Fragile Peace in Jammu Teeters with Return of VDGs After Dangri Attack
A view of Dangri village, where militants on January 1, 2023, killed nearly 7 people from two families(Photo by Kamran Yousuf).
Jammu: There is now a reign of fear in the border areas of Jammu as tensions rise between the two communities. The return of civil militia branded as ‘Village Defense Groups’ (VDG) has aroused fear among Muslims, while the recent Dangri incident has alarmed Hindus. The fragile peace that once united them is now in jeopardy, as unease spreads like wildfire and the winds of change threaten to destroy all they hold dear.
The tranquil border community of Dangri comes to life as the golden tones on the horizon disperse the night. This border village appears to be in a different universe from the busy cities since it is hidden away in the rolling hills and surrounded by lush green forests. However, there is a sense of unease as soon as one enters the village's boundaries since after the Dangri incident, which has rocked the community to its core.
One can see men roaming the streets with vigilant eyes and steady trigger fingers as they carry guns. They are in charge of everyone's safety as the village's guardians. These men are members of the civil militia known as village defence groups, which were established in the neighbourhood following what locals regard as the deadliest massacre in history, which claimed seven lives. "We would not let history repeat itself," says Rahul from Danrula Panchayat, one of the members of the civilian militia, his voice firm and resolute. "We won't let what happened in Dangri happen here. We will do whatever it takes to protect our village and our people."
A resident pointing out a house in the Dangri village that has bullet hole(Photo by Kamran Yousuf).
Even as life goes on as usual for the villagers, the presence of the armed men serves as a constant reminder of the dangers that lurk around.
"It's not easy living like this," says Rajpal Singh, another member of the militia, his eyes flicking across hills that surround the village. "Every day, I wake up wondering if this will be the day that something happens. But I won’t run. I won't leave my home and my people vulnerable to harm. VDGs are not scared despite security deteriorating with each passing day,” he says.
Militants attacked Rajouri's Dangri village on January 1, killing seven people and injuring 14. Two children were among those who died after an improvised explosive device (IED) the assailants left behind detonated. "I am horrified by what the security personnel did and witnessed here when they arrived. Two of our children were killed by an IED planted on our property. We could have rescued two people if they had done a thorough check," said Sarooj Bala, the mother of two children killed in the IED attack.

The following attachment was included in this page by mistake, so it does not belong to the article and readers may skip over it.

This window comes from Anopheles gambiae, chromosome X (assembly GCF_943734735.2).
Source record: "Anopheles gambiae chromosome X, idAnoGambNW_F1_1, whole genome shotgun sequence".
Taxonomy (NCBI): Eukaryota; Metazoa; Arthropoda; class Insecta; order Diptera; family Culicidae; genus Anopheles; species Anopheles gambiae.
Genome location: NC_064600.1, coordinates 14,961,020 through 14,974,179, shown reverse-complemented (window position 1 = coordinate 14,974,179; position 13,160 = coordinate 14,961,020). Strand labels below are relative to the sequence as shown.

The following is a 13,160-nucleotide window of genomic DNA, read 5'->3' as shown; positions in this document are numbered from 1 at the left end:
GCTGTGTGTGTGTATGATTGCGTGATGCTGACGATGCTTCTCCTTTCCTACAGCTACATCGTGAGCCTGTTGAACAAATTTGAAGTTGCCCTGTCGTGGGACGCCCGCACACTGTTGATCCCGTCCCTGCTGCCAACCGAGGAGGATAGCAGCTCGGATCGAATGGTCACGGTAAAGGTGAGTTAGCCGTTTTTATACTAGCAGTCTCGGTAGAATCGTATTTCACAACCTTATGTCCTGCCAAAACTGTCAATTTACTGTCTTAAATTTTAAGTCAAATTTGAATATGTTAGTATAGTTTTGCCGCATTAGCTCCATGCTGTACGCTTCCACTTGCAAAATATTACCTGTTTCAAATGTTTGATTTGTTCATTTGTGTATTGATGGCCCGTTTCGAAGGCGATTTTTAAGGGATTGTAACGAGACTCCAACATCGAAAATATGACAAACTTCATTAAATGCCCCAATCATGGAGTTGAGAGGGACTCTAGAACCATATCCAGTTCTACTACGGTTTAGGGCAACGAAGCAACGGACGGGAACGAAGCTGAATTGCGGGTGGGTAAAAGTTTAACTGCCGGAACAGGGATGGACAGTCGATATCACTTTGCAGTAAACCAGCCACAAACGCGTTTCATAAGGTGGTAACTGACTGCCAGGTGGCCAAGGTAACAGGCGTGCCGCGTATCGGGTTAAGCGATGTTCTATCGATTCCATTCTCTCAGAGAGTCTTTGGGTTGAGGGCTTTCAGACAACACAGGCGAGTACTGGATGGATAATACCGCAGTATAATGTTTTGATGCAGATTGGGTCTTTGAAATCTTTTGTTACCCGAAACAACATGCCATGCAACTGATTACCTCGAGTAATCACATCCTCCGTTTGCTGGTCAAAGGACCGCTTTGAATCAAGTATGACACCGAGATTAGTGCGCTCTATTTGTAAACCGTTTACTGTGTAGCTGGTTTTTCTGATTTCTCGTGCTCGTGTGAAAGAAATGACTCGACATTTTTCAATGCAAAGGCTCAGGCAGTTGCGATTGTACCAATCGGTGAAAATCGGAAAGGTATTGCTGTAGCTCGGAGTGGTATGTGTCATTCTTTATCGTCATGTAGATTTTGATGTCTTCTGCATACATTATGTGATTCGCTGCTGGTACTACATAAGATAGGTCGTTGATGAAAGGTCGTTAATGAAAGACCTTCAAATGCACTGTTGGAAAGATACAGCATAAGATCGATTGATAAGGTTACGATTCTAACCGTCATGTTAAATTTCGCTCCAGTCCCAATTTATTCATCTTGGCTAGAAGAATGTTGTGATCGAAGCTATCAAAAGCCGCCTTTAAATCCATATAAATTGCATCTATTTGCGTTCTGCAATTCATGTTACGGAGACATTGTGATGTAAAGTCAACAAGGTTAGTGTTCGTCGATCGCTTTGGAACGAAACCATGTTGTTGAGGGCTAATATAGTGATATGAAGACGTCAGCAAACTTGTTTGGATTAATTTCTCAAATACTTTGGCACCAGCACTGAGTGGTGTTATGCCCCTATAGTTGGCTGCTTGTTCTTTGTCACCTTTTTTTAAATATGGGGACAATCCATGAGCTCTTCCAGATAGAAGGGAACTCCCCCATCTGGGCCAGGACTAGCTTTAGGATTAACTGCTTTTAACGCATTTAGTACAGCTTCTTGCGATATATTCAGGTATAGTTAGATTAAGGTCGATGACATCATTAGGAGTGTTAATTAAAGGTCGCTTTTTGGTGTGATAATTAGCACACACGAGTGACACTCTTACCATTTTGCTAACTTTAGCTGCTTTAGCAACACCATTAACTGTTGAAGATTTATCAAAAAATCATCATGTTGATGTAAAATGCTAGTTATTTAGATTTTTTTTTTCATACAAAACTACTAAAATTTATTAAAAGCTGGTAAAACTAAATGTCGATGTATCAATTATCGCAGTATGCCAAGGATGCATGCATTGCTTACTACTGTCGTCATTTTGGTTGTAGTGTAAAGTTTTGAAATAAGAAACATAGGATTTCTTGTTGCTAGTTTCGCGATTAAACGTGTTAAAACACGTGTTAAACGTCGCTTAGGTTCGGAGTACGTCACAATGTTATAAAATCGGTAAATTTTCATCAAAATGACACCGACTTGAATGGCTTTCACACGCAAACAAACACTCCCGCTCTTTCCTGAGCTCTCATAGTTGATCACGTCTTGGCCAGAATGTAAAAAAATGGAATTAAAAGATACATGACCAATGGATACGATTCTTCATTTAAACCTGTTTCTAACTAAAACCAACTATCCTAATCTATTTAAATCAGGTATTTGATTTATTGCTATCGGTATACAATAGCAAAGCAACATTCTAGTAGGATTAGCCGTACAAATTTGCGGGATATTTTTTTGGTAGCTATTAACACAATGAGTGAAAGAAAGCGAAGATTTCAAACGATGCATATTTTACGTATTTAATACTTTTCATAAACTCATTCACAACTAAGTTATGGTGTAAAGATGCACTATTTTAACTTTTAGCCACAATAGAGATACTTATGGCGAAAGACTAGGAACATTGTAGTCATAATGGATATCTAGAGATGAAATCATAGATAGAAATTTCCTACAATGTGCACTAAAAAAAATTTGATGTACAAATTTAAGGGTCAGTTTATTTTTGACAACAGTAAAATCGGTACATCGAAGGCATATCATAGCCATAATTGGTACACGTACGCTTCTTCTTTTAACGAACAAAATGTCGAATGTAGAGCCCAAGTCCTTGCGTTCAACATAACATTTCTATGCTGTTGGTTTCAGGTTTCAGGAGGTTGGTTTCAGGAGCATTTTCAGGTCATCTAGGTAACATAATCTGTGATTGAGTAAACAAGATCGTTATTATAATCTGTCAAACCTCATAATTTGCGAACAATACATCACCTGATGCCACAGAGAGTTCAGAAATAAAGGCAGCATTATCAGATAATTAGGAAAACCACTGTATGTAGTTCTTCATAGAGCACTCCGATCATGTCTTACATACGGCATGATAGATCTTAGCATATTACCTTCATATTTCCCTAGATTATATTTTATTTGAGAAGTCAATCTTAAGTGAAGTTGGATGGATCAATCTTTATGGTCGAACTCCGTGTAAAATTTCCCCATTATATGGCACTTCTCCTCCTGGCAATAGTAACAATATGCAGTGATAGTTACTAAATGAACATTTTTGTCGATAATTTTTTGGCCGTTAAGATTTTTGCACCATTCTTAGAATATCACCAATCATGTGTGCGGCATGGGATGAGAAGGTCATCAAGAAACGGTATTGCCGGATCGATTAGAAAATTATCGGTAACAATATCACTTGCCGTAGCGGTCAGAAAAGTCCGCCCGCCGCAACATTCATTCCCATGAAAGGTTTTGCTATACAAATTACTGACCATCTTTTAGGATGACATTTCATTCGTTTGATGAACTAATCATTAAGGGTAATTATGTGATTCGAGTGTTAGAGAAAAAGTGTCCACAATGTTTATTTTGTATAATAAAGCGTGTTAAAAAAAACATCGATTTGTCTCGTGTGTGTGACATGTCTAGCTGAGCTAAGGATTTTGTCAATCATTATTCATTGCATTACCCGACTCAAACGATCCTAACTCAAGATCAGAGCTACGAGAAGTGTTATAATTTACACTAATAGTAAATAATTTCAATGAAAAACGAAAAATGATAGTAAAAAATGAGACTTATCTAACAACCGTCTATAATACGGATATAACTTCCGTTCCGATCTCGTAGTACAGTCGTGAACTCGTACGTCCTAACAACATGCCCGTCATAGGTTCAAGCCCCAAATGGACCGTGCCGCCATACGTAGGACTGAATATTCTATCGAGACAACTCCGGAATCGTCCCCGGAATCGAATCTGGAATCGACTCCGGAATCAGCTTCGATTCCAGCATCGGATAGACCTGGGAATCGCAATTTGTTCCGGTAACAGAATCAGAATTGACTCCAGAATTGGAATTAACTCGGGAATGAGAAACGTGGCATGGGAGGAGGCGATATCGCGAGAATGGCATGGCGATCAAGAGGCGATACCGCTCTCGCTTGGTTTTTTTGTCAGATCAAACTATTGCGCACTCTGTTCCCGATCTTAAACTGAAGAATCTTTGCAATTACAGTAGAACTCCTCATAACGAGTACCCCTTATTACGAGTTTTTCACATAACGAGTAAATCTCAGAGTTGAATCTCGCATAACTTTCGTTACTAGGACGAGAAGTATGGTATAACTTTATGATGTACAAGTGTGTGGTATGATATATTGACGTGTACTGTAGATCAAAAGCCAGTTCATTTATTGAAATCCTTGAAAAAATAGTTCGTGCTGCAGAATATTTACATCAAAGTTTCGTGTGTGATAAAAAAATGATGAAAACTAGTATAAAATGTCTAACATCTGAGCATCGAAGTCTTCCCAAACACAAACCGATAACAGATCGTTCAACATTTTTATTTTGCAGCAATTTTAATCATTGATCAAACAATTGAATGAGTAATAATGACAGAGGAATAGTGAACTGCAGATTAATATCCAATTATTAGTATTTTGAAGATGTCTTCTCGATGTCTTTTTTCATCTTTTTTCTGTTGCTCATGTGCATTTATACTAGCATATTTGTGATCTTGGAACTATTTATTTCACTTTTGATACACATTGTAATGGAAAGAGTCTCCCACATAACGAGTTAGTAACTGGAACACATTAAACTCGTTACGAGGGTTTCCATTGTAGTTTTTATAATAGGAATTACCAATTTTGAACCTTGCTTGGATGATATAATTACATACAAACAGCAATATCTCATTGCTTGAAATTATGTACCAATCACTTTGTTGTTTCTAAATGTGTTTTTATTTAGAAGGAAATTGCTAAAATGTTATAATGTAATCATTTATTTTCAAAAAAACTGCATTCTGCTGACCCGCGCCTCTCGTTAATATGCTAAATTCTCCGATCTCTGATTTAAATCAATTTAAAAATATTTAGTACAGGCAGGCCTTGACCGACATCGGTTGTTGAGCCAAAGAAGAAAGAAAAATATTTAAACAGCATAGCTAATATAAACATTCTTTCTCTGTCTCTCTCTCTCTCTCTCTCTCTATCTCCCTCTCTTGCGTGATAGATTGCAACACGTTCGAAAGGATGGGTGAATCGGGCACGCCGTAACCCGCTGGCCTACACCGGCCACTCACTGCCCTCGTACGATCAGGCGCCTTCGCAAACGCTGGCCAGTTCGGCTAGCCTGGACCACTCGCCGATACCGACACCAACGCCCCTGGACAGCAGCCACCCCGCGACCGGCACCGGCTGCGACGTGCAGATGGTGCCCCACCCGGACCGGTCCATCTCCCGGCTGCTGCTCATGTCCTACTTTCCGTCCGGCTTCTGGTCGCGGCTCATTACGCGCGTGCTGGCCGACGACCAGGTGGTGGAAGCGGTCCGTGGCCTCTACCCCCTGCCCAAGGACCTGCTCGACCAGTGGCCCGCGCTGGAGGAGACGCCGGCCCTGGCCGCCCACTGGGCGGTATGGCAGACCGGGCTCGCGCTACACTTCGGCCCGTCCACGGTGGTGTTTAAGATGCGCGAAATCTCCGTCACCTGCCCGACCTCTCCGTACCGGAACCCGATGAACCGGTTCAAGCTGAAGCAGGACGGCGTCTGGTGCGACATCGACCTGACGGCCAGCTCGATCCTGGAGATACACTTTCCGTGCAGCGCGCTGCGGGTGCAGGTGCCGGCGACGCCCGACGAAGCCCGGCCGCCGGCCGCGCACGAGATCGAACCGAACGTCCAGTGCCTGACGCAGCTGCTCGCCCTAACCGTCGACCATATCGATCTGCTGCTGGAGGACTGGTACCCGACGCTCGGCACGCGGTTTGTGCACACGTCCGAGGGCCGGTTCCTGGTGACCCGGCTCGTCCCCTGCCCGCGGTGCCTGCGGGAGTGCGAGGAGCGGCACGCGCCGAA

The garlanded portraits of the four family members who died in the dangri attack(Photo by Kamran Yousuf).
The villagers said that it was New Year's Eve in the small border village, and the residents were celebrating the arrival of the New Year. But suddenly, the sound of gunfire echoed through the streets. The villagers initially thought that it was just fireworks to celebrate the occasion. "We heard shots being fired and we thought it was just people setting off firecrackers to celebrate the New Year," said Sat Paul Sharma, the father of one of the victims, Satish. "But then we realised that it was something much more serious."
He told NewsClick that everyone was inside that evening. "I was sitting outside with my mother and Pawan. Someone started shooting as soon as they entered. Pawan was hit by a shower of gunshots in the lobby," he said.
He contacted his elder son Satish to inquire after another incident outside, who yelled, "Daddy, I'm dead. Come up to me,” he says. Blood was all over the place when he got there. “My heart rate increased, and I fainted. I didn't get up till the next morning. I don't know who picked me up and drove me to the doctor," he claims.
The militants had entered the village and fired indiscriminately at the families in two homes. "When we returned to our homes, we found out that they had taken our loved ones," cried Balraj Sharma, uncle of the victims. "Why did they have to do this? Why did they have to take the ones we love?"